Tennessee Allocates $400 Million in Services for People with Disabilities

Governor Bill Lee of Tennessee announced that $400 million of federal COVID-19 relief funds will be used to provide home- and community-based services (HCBS) to individuals with disabilities and elderly individuals. This investment is made possible with funds from Section 9817 of the American Rescue Plan Act (ARPA), which provides qualifying states with a temporary 10% increase to their Federal Medicaid Assistance Percentage (FMAP) for certain HCBS expenditures between April 1, 2021 and March 31, 2022. States must use the funds exclusively for Medicaid HCBS services by a deadline of March 31, 2024, or they will be lost. The Center for Medicare and Medicaid Services (CMS) approved Tennessee’s $400 million allocation, and TennCare, Tennessee’s Medicaid program, will oversee distribution of these funds, working closely with the Tennessee Department of Intellectual and Developmental Disabilities (DIDD). This is the largest one-time investment in HCBS in the state’s history.

CMS created a toolkit to help state partners plan their funding. The toolkit lists multiple ways a state can use the money to improve their HCBS. CMS urges states to do this by expanding eligibility and increasing access to HCBS, offering a broader range of these services, making long term investments into HCBS, taking action to strengthen the direct service workforce by increasing the salaries of direct support professionals, and acknowledging the deciding factors of health discrepancies amongst the elderly and people with disabilities. TennCare built upon these recommendations, gathering extensive stakeholder input in developing the HBCS spending plan. “Tennessee is excited to begin implementing the initial spending plan which prioritizes services for people who need them and investments in the front-line work force who deliver them. The plan reflects input from a variety of stakeholders both as part of broader discussions related to the HCBS delivery system and specifically linked to this funding. Tennessee is committed to investing these funds in ways that will have sustainable impact on the Medicaid HCBS service delivery system and on the lives of those we serve and their families,” says Katie Moss, deputy chief of long-term services and supports with TennCare.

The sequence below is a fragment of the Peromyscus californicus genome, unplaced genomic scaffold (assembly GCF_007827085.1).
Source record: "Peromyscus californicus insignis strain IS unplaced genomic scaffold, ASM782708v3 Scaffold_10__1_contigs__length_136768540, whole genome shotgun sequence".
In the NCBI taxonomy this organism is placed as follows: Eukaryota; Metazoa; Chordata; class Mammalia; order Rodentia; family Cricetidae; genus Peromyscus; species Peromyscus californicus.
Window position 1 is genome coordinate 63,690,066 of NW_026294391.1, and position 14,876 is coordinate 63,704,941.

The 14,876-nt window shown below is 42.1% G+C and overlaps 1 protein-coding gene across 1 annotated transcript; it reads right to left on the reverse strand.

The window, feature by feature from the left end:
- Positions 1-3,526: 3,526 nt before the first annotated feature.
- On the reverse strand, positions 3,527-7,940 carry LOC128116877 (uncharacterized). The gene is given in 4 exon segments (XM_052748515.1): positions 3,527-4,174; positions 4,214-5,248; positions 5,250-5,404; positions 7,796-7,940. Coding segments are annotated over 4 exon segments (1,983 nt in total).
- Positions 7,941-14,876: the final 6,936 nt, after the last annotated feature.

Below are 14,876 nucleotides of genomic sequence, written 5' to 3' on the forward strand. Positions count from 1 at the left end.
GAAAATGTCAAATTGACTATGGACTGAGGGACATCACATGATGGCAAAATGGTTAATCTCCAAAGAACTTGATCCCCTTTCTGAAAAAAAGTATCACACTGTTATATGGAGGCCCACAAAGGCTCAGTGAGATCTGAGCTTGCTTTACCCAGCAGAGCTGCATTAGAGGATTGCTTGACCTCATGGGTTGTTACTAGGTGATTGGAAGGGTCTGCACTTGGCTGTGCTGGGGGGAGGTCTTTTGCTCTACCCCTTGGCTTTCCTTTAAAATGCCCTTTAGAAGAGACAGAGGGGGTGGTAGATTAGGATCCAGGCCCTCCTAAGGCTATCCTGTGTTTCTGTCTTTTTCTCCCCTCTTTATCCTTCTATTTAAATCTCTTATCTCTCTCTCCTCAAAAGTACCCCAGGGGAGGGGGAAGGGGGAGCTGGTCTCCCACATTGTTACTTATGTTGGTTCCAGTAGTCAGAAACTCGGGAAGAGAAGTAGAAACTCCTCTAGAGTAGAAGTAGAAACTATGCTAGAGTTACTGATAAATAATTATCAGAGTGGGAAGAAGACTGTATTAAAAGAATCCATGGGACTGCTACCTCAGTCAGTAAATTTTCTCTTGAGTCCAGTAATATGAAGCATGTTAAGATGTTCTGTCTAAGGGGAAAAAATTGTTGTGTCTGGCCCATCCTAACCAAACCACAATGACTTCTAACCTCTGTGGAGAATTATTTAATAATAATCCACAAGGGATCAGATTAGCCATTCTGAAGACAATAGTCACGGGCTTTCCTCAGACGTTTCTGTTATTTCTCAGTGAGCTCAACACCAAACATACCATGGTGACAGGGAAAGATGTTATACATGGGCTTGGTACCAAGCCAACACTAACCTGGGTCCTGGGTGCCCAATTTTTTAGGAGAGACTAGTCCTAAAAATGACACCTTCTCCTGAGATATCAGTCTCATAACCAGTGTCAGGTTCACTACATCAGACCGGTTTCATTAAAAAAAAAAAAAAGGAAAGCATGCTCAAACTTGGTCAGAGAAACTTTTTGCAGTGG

Community advocates are also enthusiastic about this spending plan. April Burn-Norris from Tennessee’s Community Bridges Inc., “Under the Tenn Care CHOICES Home and Community Based Services (HCBS)/Long Term Services Supports (LTSS), the adult children of aging parents can be paid as caregivers. If the proposed plan to spend $400 million on these programs will ensure that eligible adult children are paid to provide care to their nursing home eligible disabled parents, it would be a great way to assist under-staffed nursing facilities and an opportunity to help otherwise financially burdened Tennesseans. I look forward to seeing the resources spent on this program address the need for paying more adult children to provide care to their nursing home eligible disabled parents in Tennessee.”

Tennessee's HCBS spending plan focuses on three key areas of opportunity: 1) to improve access to HBCS for persons supported and family caregivers; 2) to invest in HCBS workface capacity and competency; and 3) to invest in HCBS provider capacity.

Additionally, the plan aligns with two priorities established by Governor Lee and the Tennessee General Assembly prior to the pandemic: 1) to “provide services to 2,000 individuals with intellectual and developmental disabilities,” resulting in a reduction of the TennCare Employment and Community First CHOICES program waiting list by more than half; and 2) to “invest in recruitment, training and retention of frontline support staff to better serve Tennesseans with disabilities.”

Thanks to the proposed HCBS spending plan, individuals and families in Tennessee will be able to access resources to live a more dignified life.